It has been known that monkeys will repeatedly press a bar for electrical stimulation in several different brain structures. We explored the possibility of using electrical stimulation in one such structure, the nucleus accumbens, as a substitute for liquid reward in animals performing a complex task, namely visual search. The animals had full access to water in the cage at all times on days when stimulation was used to motivate them. Electrical stimulation was delivered bilaterally at mirror locations in and around the accumbens, and the animals' motivation to work for electrical stimulation was quantified by the number of trials they performed correctly per unit of time. Acute mapping revealed that stimulation over a large area successfully supported behavioral performance during the task. Performance improved with increasing currents until it reached an asymptotic, theoretically maximal level. Moreover, stimulation with chronically implanted electrodes showed that an animal's motivation to work for electrical stimulation was at least equivalent to, and often better than, when it worked for liquid reward while on water control. These results suggest that electrical stimulation in the accumbens is a viable method of reward in complex tasks. Because this method of reward does not necessitate control over water or food intake, it may offer an alternative to the traditional liquid or food rewards in monkeys, depending on the goals and requirements of the particular research project.
Brittany N. Bushnell; Philip J. Harding; Yoshito Kosai; Wyeth Bair; Anitha Pasupathy
Equiluminance cells in visual cortical area V4 Journal Article
In: Journal of Neuroscience, vol. 31, no. 35, pp. 12398–12412, 2011.
We report a novel class of V4 neuron in the macaque monkey that responds selectively to equiluminant colored form. These "equiluminance" cells stand apart because they violate the well established trend throughout the visual system that responses are minimal at low luminance contrast and grow and saturate as contrast increases. Equiluminance cells, which compose ∼22% of V4, exhibit the opposite behavior: responses are greatest near zero contrast and decrease as contrast increases. While equiluminance cells respond preferentially to equiluminant colored stimuli, strong hue tuning is not their distinguishing feature-some equiluminance cells do exhibit strong unimodal hue tuning, but many show little or no tuning for hue. We find that equiluminance cells are color and shape selective to a degree comparable with other classes of V4 cells with more conventional contrast response functions. Those more conventional cells respond equally well to achromatic luminance and equiluminant color stimuli, analogous to color luminance cells described in V1. The existence of equiluminance cells, which have not been reported in V1 or V2, suggests that chromatically defined boundaries and shapes are given special status in V4 and raises the possibility that form at equiluminance and form at higher contrasts are processed in separate channels in V4.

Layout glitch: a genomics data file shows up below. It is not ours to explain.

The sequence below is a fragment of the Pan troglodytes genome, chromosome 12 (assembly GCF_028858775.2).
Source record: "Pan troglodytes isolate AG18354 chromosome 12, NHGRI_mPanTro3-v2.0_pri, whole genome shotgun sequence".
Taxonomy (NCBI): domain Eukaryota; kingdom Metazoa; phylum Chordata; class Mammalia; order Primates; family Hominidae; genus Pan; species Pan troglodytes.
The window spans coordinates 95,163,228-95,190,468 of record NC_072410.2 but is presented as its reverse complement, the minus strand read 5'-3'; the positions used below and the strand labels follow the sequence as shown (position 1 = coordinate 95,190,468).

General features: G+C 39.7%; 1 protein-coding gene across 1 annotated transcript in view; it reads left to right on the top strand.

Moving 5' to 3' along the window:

Brittany N. Bushnell; Philip J. Harding; Yoshito Kosai; Anitha Pasupathy
In: Journal of Neuroscience, vol. 31, no. 11, pp. 4012–4024, 2011.
Past studies of shape coding in visual cortical area V4 have demonstrated that neurons can accurately represent isolated shapes in terms of their component contour features. However, rich natural scenes contain many partially occluded objects, which have "accidental" contours at the junction between the occluded and occluding objects. These contours do not represent the true shape of the occluded object and are known to be perceptually discounted. To discover whether V4 neurons differentially encode accidental contours, we studied the responses of single neurons in fixating monkeys to complex shapes and contextual stimuli presented either in isolation or adjoining each other to provide a percept of partial occlusion. Responses to preferred contours were suppressed when the adjoining context rendered those contours accidental. The observed suppression was reversed when the partial occlusion percept was compromised by introducing a small gap between the component stimuli. Control experiments demonstrated that these results likely depend on contour geometry at T-junctions and cannot be attributed to mechanisms based solely on local color/luminance contrast, spatial proximity of stimuli, or the spatial frequency content of images. Our findings provide novel insights into how occluded objects, which are fundamental to complex visual scenes, are encoded in area V4. They also raise the possibility that the weakened encoding of accidental contours at the junction between objects could mark the first step of image segmentation along the ventral visual pathway.